I know the importance of having a mentor because I was once in their shoes. I feel so lucky to have met my Kisa Mentor, Madame Esther. She helped me to deal with the challenges I was facing, and I developed resilience. She guided me in finding solutions to my problems, and made me believe that I could get through – that was so valuable. She continued to be my Mentor after I graduated from the program, during my time in university. During the holidays, she still made time for me even though she was a busy person. I have always felt relieved after having a conversation with her and I would say everyone needs one person like that in their lives. They are the reason people believe in hope again. Everyone who gets to have a mentor should take the chance to be one for another person.
How has your mentoring style been influenced by the Mentor you had while you were a Kisa Scholar?
My Mentor was the first person to come into my life and support me in this special way – she was the person I had always wished to have in my life. As Africans, we are raised in a culture where it’s often difficult to share our thoughts with parents and family members. When I met my Mentor, it felt entirely different. I could easily speak my mind with her and hear her thoughts about the situations I was going through. She was the person I could go to about personal or work-related challenges, and that relationship continues to this day.
Today, in my role as a Kisa Mentor, I try to be that person for my mentees… a person with whom they can exchange thoughts, and a shoulder to lean on when they are facing challenges. I usually don’t tell them what to do. Instead, I try to be there for them and let them talk to me, and this means a lot to them. I cannot say a Mentor is a problem solver or a solution giver. Alternatively, we aim to support and be there for our mentees – like a sister, a teacher, or even an aunt.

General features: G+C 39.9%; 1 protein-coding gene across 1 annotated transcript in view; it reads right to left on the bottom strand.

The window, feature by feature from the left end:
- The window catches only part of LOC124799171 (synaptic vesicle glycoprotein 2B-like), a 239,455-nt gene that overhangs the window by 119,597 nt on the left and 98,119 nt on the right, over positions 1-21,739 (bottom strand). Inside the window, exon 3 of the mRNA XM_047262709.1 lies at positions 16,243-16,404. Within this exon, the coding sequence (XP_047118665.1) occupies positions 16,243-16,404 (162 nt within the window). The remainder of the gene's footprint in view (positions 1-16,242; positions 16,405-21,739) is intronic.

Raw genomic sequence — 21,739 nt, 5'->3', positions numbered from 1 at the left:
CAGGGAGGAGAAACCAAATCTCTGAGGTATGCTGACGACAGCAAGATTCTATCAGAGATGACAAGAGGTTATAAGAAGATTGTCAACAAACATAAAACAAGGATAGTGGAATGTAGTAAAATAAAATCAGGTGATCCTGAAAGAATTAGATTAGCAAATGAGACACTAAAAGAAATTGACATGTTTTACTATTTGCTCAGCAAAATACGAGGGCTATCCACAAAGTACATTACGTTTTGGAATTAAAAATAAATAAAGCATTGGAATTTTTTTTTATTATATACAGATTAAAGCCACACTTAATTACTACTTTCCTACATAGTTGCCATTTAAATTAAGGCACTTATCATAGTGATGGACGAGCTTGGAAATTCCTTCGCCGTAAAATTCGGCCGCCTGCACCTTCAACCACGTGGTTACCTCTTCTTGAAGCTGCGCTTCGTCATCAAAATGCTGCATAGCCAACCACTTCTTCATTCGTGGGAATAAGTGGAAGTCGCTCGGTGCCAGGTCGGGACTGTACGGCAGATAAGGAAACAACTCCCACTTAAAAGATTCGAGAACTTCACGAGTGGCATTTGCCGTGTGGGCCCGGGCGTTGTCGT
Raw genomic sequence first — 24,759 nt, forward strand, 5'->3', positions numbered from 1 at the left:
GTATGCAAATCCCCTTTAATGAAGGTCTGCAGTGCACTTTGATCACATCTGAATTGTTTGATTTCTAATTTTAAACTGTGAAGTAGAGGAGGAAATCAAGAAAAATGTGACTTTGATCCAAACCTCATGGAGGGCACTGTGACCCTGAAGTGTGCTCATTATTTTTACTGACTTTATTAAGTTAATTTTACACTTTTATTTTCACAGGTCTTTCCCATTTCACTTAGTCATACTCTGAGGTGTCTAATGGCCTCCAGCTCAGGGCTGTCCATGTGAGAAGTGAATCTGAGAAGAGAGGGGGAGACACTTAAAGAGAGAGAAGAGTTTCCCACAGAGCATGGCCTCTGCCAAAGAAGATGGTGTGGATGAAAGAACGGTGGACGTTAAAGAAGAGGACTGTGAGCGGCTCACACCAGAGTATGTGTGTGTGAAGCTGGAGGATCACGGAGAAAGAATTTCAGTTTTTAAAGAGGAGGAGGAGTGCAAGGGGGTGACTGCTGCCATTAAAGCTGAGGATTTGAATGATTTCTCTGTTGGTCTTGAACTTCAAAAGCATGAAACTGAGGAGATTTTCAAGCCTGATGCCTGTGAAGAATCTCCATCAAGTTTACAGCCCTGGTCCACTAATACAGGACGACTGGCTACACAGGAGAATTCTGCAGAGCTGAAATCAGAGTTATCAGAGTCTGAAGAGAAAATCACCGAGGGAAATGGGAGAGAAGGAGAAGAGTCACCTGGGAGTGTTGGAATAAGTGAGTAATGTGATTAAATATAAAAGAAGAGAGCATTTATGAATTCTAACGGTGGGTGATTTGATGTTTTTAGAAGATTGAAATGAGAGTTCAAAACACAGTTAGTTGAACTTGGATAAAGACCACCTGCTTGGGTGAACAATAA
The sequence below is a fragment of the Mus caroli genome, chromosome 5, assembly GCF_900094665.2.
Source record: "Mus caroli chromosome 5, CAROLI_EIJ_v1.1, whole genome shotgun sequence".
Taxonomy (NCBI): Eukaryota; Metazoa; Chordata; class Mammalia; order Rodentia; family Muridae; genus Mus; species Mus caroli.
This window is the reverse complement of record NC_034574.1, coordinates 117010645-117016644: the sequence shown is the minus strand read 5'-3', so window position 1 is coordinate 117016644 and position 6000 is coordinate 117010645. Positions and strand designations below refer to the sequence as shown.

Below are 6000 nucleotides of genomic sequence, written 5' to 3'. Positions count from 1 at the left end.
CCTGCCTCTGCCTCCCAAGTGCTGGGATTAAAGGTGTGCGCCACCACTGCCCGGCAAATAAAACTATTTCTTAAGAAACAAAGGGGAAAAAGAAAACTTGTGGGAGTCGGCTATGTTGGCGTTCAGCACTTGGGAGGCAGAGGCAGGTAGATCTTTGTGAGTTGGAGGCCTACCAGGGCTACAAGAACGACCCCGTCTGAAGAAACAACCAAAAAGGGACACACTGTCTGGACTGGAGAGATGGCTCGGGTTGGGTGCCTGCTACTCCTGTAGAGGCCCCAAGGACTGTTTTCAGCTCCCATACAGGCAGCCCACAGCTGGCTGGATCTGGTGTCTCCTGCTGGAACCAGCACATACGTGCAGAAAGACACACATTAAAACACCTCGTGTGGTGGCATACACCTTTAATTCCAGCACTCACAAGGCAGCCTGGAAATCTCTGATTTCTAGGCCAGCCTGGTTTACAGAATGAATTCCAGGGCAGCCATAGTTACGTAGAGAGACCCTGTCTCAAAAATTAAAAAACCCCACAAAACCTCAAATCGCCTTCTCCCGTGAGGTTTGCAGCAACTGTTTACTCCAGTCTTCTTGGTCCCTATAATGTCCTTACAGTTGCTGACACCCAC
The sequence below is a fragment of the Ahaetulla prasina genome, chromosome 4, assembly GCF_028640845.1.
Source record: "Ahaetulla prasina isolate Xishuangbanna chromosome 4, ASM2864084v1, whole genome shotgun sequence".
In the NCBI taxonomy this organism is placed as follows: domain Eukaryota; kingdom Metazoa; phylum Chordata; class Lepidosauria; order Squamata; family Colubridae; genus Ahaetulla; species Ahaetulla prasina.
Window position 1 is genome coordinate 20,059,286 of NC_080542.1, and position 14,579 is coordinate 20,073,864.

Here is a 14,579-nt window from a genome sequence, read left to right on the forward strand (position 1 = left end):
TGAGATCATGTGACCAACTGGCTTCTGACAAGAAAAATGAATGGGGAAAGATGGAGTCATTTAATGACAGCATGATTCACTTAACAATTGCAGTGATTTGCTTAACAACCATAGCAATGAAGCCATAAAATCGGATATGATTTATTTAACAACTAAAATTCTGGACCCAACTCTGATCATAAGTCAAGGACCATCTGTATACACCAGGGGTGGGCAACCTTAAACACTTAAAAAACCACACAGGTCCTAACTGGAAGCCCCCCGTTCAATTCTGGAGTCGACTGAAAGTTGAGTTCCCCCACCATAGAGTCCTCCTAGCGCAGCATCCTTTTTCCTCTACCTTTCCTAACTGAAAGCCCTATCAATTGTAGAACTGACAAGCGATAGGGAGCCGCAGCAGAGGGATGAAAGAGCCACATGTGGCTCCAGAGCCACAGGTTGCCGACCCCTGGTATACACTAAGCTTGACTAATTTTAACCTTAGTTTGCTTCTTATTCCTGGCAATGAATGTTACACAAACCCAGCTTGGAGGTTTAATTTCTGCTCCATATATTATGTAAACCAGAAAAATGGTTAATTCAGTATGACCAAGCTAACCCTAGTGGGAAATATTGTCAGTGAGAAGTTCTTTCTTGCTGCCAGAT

How does it feel to now be a Kisa Mentor after your experiences as a Scholar?
Soon after I graduated from the Kisa Project in 2014, I began my accounts and finance degree at Mzumbe University. During my time as a college student, I used to visit the AfricAid offices, and help with data entry and sometimes substitute in class for Mentors. About the time I graduated from university in 2017, AfricAid announced that they were recruiting new Mentors. I always wanted to be a Mentor and I jumped at the opportunity! Since then, I have mentored more than 500 Tanzanian girls across the Arusha and Kilimanjaro Regions.
I feel overjoyed as I reflect on my journey as a Kisa Scholar. When I see my Scholars in class, it makes me think of myself. I feel like they have a lot of questions in their minds, just as I did. One of those questions is whether it is worth it being in Kisa, or is their time being wasted? When this question arises, I like to share my experiences with them, talking about balancing my own academic issues and my time as a Kisa Scholar – not only does it bring me joy, but it also calms their worries. In fact, I kept my notebook from my own Kisa Scholar days. I refer to it regularly to remind myself about my thoughts, concerns, and dreams as a young girl. This perspective helps me deliver a stronger lesson in class.
Being both a Kisa Scholar and a Kisa Mentor has helped me to better understand and connect with my own Scholars. It has helped me to remember not to be judgmental about the situations that they are going through (for example, poor academic performance, relationship difficulties, or other personal issues) because my Mentor did not judge me.
Meet more of AfricAid’s dedicated Kisa and Binti Shupavu Mentors!
AfricAid mentors secondary school girls in Tanzania to complete their education, develop into confident leaders, and transform their own lives and their communities. We equip girls to overcome challenges and reach their full potential because educated girls create lasting positive change. The outcome is proactive, resilient, and socially-responsible girls who secure better jobs, raise healthier families and increase the standing of women in society.